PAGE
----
- In other online dictionaries, your best bet is to look for examples to see if the verb you found is used with the kind of Accusative object you had in mind.
8b. Print dictionaries and PONS online generally use “refl,” “vr,” or “v.refl.” to indicate reflexive verbs (e.g. sich waschen, sich beeilen). These abbreviations only accompany verbs in the German-English direction.
- In other online dictionaries, your best bet is to look for examples to see if the verb you found needs to be (or can be) used with reflexive pronouns.
8c. Dative verbs are verbs that are always used with Dative objects. For example, “I help you” is “Ich helfe dir” (not “
Ich helfe dich“); “The Lederhose belongs to me” is “Die Lederhose gehört mir” (not mich),” etc., because “helfen” and “gehören” are Dative verbs. Print and online dictionaries usually use “jdm” (=jemandem (Dative of “jemand”: “someone”) to indicate that a verb takes a dative object (e.g. “jdm. helfen”; “jdm. gehören”). You may also see abbreviations like “+dat.” Looking for examples will help you use such verbs correctly.
8d. Many verbs (and some adjectives) are normally accompanied by a certain preposition; the choice of preposition can generally NOT be deduced from English. For example, “waiting for” is “warten auf“; “falling in love with” is “sich verlieben in“; “proud of” is “stolz auf“; etc. The best way to figure out which preposition you (may) have to use with a given word/phrase is to look specifically for the verb/adjective + preposition combination you have in mind (e.g. “wait for”; “proud of”).
- If the preposition you find is a two-way preposition (e.g. “auf”), look for the abbreviation “jdn” (Accusative of “jemand” (someone)) or “jdm” (Dative of “jemand”), or for abbreviations like “+acc,” “+dat,” to tell you if the preposition should be followed by Accusative or Dative. Again, your best bet may be simply to look for examples. For example, “I’m waiting for you” is “Ich warte auf dich” and not “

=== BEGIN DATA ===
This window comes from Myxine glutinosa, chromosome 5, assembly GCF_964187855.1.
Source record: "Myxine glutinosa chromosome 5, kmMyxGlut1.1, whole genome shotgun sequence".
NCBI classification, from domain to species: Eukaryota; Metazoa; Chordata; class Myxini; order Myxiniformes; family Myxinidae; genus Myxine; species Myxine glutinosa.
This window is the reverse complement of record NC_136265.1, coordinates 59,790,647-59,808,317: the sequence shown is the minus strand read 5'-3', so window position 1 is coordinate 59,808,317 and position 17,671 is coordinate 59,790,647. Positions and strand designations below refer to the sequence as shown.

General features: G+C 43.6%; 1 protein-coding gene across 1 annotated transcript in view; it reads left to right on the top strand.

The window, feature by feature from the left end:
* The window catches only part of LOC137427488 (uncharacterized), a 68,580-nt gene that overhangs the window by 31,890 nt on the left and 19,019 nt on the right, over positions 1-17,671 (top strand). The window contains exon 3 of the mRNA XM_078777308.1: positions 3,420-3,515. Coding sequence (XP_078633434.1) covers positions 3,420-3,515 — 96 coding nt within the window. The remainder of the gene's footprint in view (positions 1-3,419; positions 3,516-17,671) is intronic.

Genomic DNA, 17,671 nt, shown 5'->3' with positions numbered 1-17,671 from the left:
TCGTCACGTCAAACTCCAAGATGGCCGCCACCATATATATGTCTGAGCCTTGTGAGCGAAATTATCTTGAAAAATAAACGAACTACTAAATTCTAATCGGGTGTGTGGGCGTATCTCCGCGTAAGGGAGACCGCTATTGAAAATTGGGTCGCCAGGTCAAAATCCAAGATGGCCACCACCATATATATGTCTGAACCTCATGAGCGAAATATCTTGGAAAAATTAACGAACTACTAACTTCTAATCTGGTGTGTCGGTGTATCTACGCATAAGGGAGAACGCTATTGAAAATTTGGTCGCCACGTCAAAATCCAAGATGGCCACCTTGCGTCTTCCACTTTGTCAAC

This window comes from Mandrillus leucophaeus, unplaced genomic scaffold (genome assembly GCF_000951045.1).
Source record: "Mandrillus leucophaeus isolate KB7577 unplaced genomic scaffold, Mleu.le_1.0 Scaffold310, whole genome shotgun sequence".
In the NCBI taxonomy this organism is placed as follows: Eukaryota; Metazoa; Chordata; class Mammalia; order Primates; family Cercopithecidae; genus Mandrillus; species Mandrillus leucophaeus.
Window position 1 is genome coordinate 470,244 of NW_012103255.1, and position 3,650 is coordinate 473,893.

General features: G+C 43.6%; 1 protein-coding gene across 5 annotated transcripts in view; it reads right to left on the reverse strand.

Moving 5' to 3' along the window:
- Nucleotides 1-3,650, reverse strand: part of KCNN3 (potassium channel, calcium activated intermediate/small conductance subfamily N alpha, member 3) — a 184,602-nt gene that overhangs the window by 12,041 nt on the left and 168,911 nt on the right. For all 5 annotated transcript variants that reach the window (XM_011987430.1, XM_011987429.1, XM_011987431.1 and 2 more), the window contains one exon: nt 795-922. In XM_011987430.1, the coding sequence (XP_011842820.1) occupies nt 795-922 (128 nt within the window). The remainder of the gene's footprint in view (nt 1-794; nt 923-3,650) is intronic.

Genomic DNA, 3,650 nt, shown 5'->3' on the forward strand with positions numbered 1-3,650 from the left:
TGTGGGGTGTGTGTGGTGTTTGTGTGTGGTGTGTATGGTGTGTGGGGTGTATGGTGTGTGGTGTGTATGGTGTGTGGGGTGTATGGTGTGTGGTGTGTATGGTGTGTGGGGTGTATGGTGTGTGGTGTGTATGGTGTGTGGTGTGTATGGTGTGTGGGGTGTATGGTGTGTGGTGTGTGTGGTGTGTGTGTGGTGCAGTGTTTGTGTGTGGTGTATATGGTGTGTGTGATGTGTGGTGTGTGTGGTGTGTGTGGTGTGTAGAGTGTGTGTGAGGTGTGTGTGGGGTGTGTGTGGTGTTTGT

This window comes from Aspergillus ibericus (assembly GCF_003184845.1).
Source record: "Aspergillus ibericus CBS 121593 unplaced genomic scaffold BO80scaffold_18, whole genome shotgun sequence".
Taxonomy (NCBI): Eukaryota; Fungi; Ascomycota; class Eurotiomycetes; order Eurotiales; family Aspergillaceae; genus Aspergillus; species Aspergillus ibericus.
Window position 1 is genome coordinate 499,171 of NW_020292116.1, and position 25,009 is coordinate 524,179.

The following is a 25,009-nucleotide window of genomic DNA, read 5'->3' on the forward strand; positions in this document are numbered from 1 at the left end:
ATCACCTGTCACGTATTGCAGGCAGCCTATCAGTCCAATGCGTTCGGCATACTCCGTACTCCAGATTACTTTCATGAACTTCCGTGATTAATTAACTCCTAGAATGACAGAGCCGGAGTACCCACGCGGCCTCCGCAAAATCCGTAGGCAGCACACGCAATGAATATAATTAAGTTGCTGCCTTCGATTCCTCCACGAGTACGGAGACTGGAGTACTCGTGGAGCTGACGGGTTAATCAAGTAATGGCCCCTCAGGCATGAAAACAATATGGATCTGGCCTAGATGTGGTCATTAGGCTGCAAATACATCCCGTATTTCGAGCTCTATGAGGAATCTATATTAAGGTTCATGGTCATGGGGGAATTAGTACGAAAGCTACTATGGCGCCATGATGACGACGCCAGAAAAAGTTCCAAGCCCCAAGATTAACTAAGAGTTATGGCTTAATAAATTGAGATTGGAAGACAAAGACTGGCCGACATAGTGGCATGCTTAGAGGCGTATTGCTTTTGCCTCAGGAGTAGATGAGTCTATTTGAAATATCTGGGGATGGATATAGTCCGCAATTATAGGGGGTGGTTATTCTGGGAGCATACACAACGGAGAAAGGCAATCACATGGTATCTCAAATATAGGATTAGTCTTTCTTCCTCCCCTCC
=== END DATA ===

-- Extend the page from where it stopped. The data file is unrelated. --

Ich warte auf dir” or “ Ich warte für dich.“
8e. Weak nouns are masculine nouns that take an “-(e)n” ending in all cases except the nominative singular (click here for much more info on weak nouns). For example all of the following sentences are about one male student (der Student): Ich sehe den Studenten; Ich gebe dem Studenten eine XBox; Die Wohnung des Studenten ist groß; etc. Print dictionaries may use the abbreviation “wk” to indicate weak nouns. In PONS, you can recognize them in the German-English section by the endings listed in the section heading(s). Looking for examples will help you notice weak noun endings.
9. Bonus: Wortschatz Universität Leipzig (Link is in the sidebar of most pages using this template: “Leipzig Wortschatz Deutsch“)
Enter a word into the search window and then scroll down. “Part of” shows you phrases/collocations including your word. Further down, click to expand the “Cooccurrences,” “Left Neighbor” and “Right Neighbor” sections. These will show you which words most frequently appear with, to the left of, and to the right of your word. This is VERY useful for figuring out how to use a new word! Note: I recommend ignoring the “Examples” section, as the examples are usually too random and complex to reveal any useful patterns.
Übungen [NOTE: If you are visiting this page as part of a German 221/231 Assignment, check your section’s Canvas site for a quiz about this page!]
Practice Quiz (Shows you 20 questions randomly chosen from an item bank of 40 each time you take it)
Practice Quiz (Shows you the full item bank of 40 questions, in order)
Arbeitshose = work pants = overalls. The student meant to say “Overall, it’s a good book.” There are many reasons why this should not have happened, e.g. the student could have looked at the word and realized it must mean “work pants,” and that it couldn’t be the word s/he wanted; the student could have realized that the word s/he found is a noun, whereas s/he was looking for an adverb; the student could have looked more carefully and seen that s/he was actually looking up “overalls” instead of “overall.”